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From Aerospace Manufacturing to Data Science: Bob Wood Shares His Story

Two boys grew up in Saudi Arabia. Both boys lived in the same town, both moved to the United States, both attended Case Western University, and both studied engineering. And yet they never met. 

Until now.

One of those boys was Cal Al-Dhubaib, Pandata’s CEO. And the other was Bob Wood, a Data Scientist at Pandata. For this post, we sat down with Bob to learn about his unique journey from childhood to aerospace manufacturing to data scientist. 

How did travel influence your interests and choice of career?

I was born outside of Chicago. My dad was a doctor. My family moved around a lot, including several years living in the Middle East. Growing up, I wanted to follow in my father’s footsteps and be a doctor. But then I discovered how much school was involved. I did, however, have a knack for the technical side of things, so I decided to pursue a career in mechanical engineering. I attended Case Western and completed my undergraduate degree in mechanical engineering.

Where did you go after you graduated?

At the start of my career, I worked in aerospace engineering for about 10 years, with a focus on quality control. There I discovered that I didn’t want to do purely technical engineering. So I headed back to Case Western and continued my studies with a masters in engineering management.

What led you to transition from years in aerospace to data science?

The work environment in aerospace wasn’t quite right. So I sat down and took stock of my interests, and my strengths and weaknesses. I noted that, over the years, I had already been doing analysis and some informal dashboarding, using tools like Excel. I found myself gravitating towards the data science industry. I was interested in learning about new tech, new trends and advanced tools.

I drew up a list of career choices, and then narrowed down the list to the top five. One of the options was a career in data analytics. So I determined what was required to enter the field, and the path I needed to take, and then attended a Data Analytics Boot Camp at Case Western. Now, I’m a data scientist at Pandata. 

What does a typical day look like as a data scientist?

I generally have a number of projects going at the same time. I start my day with admin work, such as developing and refining documentation. Before lunch, I work on technical tasks, like identifying various machine learning models. After lunch, I do the coding to experiment. And, at the end of the day, I may mentor an associate data scientist.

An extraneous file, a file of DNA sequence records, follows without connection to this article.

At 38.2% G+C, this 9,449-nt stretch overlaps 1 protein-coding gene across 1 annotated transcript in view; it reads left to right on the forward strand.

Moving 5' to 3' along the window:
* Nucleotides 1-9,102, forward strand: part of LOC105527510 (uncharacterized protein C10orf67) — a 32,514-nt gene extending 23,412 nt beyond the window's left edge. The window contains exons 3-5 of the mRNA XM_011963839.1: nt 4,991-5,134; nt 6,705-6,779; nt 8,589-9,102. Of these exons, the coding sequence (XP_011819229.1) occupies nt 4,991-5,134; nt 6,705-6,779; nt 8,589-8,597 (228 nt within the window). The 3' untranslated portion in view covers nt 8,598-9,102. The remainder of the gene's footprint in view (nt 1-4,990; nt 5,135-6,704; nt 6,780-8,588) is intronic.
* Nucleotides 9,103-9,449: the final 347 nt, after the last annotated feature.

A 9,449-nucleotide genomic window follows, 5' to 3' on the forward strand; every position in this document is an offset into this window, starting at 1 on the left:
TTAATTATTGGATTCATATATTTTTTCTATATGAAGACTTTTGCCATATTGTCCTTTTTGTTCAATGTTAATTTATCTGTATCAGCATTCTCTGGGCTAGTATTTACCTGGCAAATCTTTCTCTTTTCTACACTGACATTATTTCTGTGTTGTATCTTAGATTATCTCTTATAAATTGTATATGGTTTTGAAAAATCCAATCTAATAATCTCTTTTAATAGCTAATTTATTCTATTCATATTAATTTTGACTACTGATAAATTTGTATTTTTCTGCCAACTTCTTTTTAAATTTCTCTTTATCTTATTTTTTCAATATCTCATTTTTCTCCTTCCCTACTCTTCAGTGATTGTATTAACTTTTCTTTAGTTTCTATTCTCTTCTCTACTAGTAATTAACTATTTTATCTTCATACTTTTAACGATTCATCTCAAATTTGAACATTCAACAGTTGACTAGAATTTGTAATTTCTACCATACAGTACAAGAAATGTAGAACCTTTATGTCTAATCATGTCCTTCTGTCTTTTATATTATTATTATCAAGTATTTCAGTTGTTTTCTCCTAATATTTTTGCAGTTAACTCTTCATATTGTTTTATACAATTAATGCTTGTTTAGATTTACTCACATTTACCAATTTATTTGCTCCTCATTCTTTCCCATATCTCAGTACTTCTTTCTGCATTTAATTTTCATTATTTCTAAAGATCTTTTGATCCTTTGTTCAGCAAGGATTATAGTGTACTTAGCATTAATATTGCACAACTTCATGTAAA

What unique perspective do you bring to the team as a data scientist with a quality control and aerospace background?

I have a keen eye for detail, having read tons of detailed specifications for aerospace parts, components and assemblies. I understand industry best practices when it comes to documentation. I am organized. And I bring problem solving and logic to the Pandata team.

What are the most challenging aspects of being a data scientist? 

The most challenging part of data science for me is staying on top of new technology. New tools are being launched all the time. A lot of underlying machine learning (ML) models are the same, but things like AutoML are constantly evolving. 

What are your primary goals as a data scientist?  

A primary goal of mine is delivering solutions that either accomplish the goals or conquer the challenges that our clients set before us. Another goal is making sure the solutions we create solve for problems the right way, that they take into account ethical considerations when using someone else’s data.

What are some top trends in data science and AI that you look ahead to? 

AutoML is a top trend. AutoML takes some of the manual work out of the initial modeling process for the data scientist. This includes setting up parameters and examining metrics. 

There’s the H2O AutoML platform, for example. And Google has an AutoML platform, too.

Then there’s the emerging conversation around making machine learning transparent and explainable. How do we interpret and understand the results from an ML model, for example? How do we build trust with ML results? How do we offer ML explainability? And how do we depart from using black box models in AI? 

Do you have a favorite project that you’ve worked on recently? 

I worked on a project for the Cleveland Museum of Art, designing a public-facing dashboard that shows the artwork they have opened to the public. The museum wanted a way to offer the public access to full-resolution, digital versions of their art for embedding elsewhere (websites, for example). The museum needed to track how their artwork was being accessed and used. 

We pulled data about each piece of art that’s in the museum’s collection, and tied it into an interactive dashboard where anyone can see what’s getting used. We were given full design freedom for the entire dashboard, so it was a rewarding project. Plus, the public gets to see our handiwork.

Gain More Expert Insight

Bob Wood’s journey is just one of the many unique backgrounds that make up the Pandata team of expert data scientists. If your organization is looking for help getting started on the path to AI success or is ready to design and implement the right AI solution, schedule a complimentary AI Exploration Session with our team.

In this session, we will discuss your current needs, and dive deeper into ways your organization can implement human-centered, explainable, trusted AI and machine learning solutions to accelerate your business goals. 

Contributor: Nicole Ponstingle, COO/AI Translator at Pandata

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